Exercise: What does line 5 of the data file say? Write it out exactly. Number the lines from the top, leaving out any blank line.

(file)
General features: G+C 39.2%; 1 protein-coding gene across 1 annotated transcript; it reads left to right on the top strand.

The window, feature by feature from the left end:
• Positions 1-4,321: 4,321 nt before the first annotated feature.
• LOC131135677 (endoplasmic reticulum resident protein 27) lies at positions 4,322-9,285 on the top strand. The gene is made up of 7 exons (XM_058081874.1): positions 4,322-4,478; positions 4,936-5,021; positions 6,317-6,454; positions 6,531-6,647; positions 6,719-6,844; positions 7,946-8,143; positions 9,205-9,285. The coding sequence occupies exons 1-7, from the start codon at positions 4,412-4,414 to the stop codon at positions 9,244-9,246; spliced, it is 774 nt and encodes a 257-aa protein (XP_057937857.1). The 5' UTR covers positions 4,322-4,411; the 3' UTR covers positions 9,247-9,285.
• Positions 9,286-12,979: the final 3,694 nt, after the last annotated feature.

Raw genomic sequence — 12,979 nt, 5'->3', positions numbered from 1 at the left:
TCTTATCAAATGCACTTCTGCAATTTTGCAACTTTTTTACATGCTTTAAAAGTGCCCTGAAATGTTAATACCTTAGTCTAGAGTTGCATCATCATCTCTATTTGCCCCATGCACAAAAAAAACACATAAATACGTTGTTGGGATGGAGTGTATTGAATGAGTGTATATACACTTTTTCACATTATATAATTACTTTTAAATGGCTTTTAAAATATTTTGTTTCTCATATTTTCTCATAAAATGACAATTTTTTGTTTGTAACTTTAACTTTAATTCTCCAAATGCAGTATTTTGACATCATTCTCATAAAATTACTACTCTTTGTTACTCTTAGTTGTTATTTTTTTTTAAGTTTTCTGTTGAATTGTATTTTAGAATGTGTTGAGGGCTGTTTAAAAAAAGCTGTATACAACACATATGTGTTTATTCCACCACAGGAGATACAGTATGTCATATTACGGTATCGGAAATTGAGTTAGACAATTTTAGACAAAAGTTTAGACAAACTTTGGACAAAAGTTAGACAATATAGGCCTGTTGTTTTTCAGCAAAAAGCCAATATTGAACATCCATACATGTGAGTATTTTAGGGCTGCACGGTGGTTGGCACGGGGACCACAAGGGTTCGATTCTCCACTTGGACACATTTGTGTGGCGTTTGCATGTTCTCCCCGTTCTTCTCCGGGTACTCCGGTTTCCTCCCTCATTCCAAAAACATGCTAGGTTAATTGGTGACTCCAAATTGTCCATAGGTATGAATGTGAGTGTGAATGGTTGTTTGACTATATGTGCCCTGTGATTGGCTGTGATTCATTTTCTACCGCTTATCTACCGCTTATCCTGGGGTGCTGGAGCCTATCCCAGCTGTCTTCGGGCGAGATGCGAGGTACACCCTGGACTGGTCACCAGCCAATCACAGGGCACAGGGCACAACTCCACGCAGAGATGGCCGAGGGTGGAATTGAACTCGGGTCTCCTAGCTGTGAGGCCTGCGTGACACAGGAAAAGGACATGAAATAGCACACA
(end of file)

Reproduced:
• Positions 9,286-12,979: the final 3,694 nt, after the last annotated feature.